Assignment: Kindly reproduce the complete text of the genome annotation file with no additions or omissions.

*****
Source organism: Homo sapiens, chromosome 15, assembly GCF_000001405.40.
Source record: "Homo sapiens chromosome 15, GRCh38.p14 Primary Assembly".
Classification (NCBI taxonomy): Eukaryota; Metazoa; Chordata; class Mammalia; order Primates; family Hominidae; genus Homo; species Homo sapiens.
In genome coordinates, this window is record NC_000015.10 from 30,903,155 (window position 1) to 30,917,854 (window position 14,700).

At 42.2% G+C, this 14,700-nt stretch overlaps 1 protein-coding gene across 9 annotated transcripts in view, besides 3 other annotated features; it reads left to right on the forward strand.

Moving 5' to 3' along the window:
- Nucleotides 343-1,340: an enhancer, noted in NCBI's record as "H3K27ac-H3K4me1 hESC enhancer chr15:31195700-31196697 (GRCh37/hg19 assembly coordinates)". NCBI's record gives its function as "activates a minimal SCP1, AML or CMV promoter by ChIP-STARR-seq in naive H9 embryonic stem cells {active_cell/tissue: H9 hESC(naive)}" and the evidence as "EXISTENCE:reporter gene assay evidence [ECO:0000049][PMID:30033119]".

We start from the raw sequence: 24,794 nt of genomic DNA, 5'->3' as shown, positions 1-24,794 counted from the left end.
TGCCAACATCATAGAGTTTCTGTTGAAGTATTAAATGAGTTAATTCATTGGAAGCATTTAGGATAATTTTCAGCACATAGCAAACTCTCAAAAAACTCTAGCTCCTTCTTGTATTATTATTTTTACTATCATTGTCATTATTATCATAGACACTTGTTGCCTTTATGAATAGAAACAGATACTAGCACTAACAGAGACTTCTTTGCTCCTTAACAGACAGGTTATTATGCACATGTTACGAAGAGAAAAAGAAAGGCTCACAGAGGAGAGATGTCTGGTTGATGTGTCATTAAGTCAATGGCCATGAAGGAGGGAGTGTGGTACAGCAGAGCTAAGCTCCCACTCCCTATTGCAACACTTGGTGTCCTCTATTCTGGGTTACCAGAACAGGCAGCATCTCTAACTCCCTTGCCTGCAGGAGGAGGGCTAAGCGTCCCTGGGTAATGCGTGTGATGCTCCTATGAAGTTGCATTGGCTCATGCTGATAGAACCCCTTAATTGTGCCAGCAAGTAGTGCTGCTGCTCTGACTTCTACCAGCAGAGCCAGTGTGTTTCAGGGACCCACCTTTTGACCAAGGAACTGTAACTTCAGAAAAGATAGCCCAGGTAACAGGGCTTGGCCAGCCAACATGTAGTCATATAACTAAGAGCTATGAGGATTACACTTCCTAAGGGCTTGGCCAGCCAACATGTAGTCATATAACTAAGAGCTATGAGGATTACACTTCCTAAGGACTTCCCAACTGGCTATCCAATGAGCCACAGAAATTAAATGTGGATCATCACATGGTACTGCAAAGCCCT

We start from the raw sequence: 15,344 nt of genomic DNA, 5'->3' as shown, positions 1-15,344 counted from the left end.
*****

Source organism: Homo sapiens, chromosome 15, assembly GCF_000001405.40.
Source record: "Homo sapiens chromosome 15, GRCh38.p14 Primary Assembly".
Classification (NCBI taxonomy): Eukaryota; Metazoa; Chordata; class Mammalia; order Primates; family Hominidae; genus Homo; species Homo sapiens.
In genome coordinates, this window is record NC_000015.10 from 30,903,155 (window position 1) to 30,917,854 (window position 14,700).

At 42.2% G+C, this 14,700-nt stretch overlaps 1 protein-coding gene across 9 annotated transcripts in view, besides 3 other annotated features; it reads left to right on the forward strand.

Moving 5' to 3' along the window:
- Nucleotides 343-1,340: an enhancer, noted in NCBI's record as "H3K27ac-H3K4me1 hESC enhancer chr15:31195700-31196697 (GRCh37/hg19 assembly coordinates)". NCBI's record gives its function as "activates a minimal SCP1, AML or CMV promoter by ChIP-STARR-seq in naive H9 embryonic stem cells {active_cell/tissue: H9 hESC(naive)}" and the evidence as "EXISTENCE:reporter gene assay evidence [ECO:0000049][PMID:30033119]".

We start from the raw sequence: 24,794 nt of genomic DNA, 5'->3' as shown, positions 1-24,794 counted from the left end.
TGCCAACATCATAGAGTTTCTGTTGAAGTATTAAATGAGTTAATTCATTGGAAGCATTTAGGATAATTTTCAGCACATAGCAAACTCTCAAAAAACTCTAGCTCCTTCTTGTATTATTATTTTTACTATCATTGTCATTATTATCATAGACACTTGTTGCCTTTATGAATAGAAACAGATACTAGCACTAACAGAGACTTCTTTGCTCCTTAACAGACAGGTTATTATGCACATGTTACGAAGAGAAAAAGAAAGGCTCACAGAGGAGAGATGTCTGGTTGATGTGTCATTAAGTCAATGGCCATGAAGGAGGGAGTGTGGTACAGCAGAGCTAAGCTCCCACTCCCTATTGCAACACTTGGTGTCCTCTATTCTGGGTTACCAGAACAGGCAGCATCTCTAACTCCCTTGCCTGCAGGAGGAGGGCTAAGCGTCCCTGGGTAATGCGTGTGATGCTCCTATGAAGTTGCATTGGCTCATGCTGATAGAACCCCTTAATTGTGCCAGCAAGTAGTGCTGCTGCTCTGACTTCTACCAGCAGAGCCAGTGTGTTTCAGGGACCCACCTTTTGACCAAGGAACTGTAACTTCAGAAAAGATAGCCCAGGTAACAGGGCTTGGCCAGCCAACATGTAGTCATATAACTAAGAGCTATGAGGATTACACTTCCTAAGGGCTTGGCCAGCCAACATGTAGTCATATAACTAAGAGCTATGAGGATTACACTTCCTAAGGACTTCCCAACTGGCTATCCAATGAGCCACAGAAATTAAATGTGGATCATCACATGGTACTGCAAAGCCCT

We start from the raw sequence: 15,344 nt of genomic DNA, 5'->3' as shown, positions 1-15,344 counted from the left end.